Posted On: February 21, 2014 by Patrick A. Malone

How to Avoid a Shopping Cart Injury

Parents with kids in tow welcome the use of shopping carts to contain the offspring as well as the merchandise. But as a recent report by NBC News notes, the convenience of a cart should come with a big dose of caution.

According to a study recently published in Clinical Pediatrics by Nationwide Children’s Hospital in Ohio, 66 children are hurt in shopping cart mishaps every day. “That’s one child injured badly enough every 22 minutes to go to the emergency room, or more than 24,000 children a year,” said NBC.

Voluntary safety standards for shopping carts were implemented in 2004, and they’ve had about as much effect as you would expect — none. In fact, it’s worse than none. The number of concussions each year resulting from shopping carts injuries to children younger than 15 jumped nearly 90% — almost double — according to data collected from 1990 to 2011 by Dr. Gary Smith, director of Nationwide’s Center for Injury Research and Policy.

“This is a setup for a major injury,” Smith told NBC. “The major group we are concerned about are children under 5.”

Newborns to 4-year-olds accounted for more than 8 in 10 injuries. More than 7 in 10 accidents were by falling out of the carts. Other common accidents were running into a cart, and carts tipping over.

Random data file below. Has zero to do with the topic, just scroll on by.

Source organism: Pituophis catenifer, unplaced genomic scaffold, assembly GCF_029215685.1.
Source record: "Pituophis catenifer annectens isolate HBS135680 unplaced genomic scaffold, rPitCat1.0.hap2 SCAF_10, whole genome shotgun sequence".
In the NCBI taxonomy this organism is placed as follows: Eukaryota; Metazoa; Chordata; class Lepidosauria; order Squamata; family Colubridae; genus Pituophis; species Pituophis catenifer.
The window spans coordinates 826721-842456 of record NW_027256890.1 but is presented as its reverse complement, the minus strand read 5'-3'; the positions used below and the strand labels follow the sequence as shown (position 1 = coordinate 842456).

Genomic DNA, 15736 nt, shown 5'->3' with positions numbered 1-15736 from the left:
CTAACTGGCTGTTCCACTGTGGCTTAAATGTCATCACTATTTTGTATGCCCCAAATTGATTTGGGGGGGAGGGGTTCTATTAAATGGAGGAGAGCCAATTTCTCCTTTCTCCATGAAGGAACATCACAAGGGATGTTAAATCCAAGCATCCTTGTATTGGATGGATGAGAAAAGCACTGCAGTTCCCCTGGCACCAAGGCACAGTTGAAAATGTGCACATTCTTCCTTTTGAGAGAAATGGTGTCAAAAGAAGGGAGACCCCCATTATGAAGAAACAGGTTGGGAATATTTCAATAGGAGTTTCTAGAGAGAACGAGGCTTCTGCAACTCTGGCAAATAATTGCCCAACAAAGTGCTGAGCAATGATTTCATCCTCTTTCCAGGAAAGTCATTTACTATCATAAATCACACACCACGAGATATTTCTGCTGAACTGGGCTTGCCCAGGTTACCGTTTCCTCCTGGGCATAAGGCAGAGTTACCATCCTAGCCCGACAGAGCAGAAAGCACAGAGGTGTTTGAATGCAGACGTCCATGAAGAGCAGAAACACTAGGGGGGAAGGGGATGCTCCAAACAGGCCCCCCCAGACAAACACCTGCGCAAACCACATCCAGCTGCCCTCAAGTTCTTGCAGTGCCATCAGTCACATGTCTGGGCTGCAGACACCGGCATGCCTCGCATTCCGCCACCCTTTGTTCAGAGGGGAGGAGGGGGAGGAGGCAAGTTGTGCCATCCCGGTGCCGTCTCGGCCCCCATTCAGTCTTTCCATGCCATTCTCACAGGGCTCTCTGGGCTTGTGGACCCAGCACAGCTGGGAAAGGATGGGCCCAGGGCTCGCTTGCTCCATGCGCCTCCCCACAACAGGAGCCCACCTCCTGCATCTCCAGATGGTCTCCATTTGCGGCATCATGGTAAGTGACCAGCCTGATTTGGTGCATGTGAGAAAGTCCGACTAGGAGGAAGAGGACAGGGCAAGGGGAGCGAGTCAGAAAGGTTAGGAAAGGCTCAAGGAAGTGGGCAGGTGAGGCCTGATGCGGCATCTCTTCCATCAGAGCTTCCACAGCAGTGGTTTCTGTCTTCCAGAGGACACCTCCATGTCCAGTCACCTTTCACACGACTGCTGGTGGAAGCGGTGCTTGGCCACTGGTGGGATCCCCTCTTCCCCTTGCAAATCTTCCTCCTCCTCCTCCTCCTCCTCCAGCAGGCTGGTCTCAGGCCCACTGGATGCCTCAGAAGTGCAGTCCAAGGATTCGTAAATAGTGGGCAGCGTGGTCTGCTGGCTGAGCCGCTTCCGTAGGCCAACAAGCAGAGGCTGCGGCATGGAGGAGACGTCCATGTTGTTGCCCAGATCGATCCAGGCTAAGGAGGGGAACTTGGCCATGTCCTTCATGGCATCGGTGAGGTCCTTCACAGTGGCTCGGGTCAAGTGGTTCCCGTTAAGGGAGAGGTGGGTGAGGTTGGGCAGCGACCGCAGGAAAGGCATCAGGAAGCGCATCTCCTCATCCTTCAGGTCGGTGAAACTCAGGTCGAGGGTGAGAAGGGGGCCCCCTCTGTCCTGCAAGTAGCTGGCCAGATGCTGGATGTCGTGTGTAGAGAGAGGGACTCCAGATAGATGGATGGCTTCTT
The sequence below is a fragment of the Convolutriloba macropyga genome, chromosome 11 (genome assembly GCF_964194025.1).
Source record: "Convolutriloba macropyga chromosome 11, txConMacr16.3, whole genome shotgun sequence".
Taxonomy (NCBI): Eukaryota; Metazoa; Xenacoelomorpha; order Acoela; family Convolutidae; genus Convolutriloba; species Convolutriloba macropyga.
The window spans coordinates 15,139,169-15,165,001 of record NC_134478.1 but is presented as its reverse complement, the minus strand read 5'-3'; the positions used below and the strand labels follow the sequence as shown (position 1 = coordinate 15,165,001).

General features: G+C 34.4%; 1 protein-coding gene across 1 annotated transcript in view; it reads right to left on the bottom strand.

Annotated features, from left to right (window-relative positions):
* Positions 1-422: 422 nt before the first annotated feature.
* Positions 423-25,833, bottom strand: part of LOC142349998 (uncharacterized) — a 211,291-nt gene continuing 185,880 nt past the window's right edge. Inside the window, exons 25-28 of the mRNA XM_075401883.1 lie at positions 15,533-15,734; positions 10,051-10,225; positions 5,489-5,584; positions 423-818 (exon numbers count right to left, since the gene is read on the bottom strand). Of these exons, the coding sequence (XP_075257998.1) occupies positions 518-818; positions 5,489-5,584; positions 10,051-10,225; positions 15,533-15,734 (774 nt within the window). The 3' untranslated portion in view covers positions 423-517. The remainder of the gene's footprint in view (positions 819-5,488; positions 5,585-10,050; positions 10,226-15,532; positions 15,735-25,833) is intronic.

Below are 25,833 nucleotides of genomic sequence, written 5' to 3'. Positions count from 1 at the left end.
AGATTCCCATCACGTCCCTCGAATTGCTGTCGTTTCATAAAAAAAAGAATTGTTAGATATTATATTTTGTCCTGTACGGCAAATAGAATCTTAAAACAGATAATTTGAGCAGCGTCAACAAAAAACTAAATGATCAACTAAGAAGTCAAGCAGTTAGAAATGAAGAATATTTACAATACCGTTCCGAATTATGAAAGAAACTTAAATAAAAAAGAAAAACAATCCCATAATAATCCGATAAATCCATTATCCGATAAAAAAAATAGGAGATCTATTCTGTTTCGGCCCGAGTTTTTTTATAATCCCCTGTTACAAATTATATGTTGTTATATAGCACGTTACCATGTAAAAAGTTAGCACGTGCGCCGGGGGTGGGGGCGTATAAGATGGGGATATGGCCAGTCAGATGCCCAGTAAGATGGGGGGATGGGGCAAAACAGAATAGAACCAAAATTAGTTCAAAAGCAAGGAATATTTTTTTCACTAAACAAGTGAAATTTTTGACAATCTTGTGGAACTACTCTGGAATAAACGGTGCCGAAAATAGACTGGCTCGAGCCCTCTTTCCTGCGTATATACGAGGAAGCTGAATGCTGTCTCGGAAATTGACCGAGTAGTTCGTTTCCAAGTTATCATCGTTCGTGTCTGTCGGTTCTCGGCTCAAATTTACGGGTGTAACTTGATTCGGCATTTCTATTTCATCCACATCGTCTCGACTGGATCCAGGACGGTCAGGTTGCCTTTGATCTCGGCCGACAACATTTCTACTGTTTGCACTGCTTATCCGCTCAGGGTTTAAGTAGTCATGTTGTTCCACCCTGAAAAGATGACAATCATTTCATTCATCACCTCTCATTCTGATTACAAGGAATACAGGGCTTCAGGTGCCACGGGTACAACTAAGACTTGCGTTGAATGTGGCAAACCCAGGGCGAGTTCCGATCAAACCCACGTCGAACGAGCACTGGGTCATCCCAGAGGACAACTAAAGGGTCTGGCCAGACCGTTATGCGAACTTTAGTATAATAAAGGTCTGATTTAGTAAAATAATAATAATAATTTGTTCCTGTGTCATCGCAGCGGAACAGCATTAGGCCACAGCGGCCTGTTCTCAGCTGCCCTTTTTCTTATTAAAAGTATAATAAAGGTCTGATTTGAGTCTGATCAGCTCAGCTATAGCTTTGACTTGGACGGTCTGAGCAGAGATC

It’s easy for a parent to focus on the shopping if he or she believes the child is secure, but a moment’s inattention can be tragic. “A wiggly baby in an infant seat or a toddler reaching for a bright box of cereal can easily cause a fall that results in serious injury,” NBC explained. “Children’s center of gravity is high, their heads are heavy and they don’t have enough arm strength to break a fall.”

Smith said the lack of stability standards for U.S. shopping carts that have been adopted in other countries is a contributing factor to the high incidence of injury. But that doesn’t means parents can’t improve the safety of a shopping trip. To be safe:


  • If possible, choose alternatives to placing your child in a shopping cart.

  • Always use using the shopping cart safety belts. Ensure that the child is snugly secured in the straps and that his or her legs are placed through the leg openings. If parts of the cart restraint system are missing or are not working, choose another cart.

  • Use a cart that has a child seat low to the ground, if one is available.

  • Make sure your child remains seated.

  • Stay with the cart and your child at all times.

  • Don’t place infant carriers on top of shopping carts. If the child isn’t old enough to sit upright in the shopping cart seat, use a front- or back-pack carrier, or a stroller.


Families interested in learning more about our firm's legal services, including legal representation for children who have suffered serious injuries in Washington, D.C., Maryland and Virginia due to medical malpractice, defective products, birth-related trauma or other injuries, may ask questions or send us information about a particular case by phone or email. There is no charge for contacting us regarding your inquiry. An attorney will respond within 24 hours.

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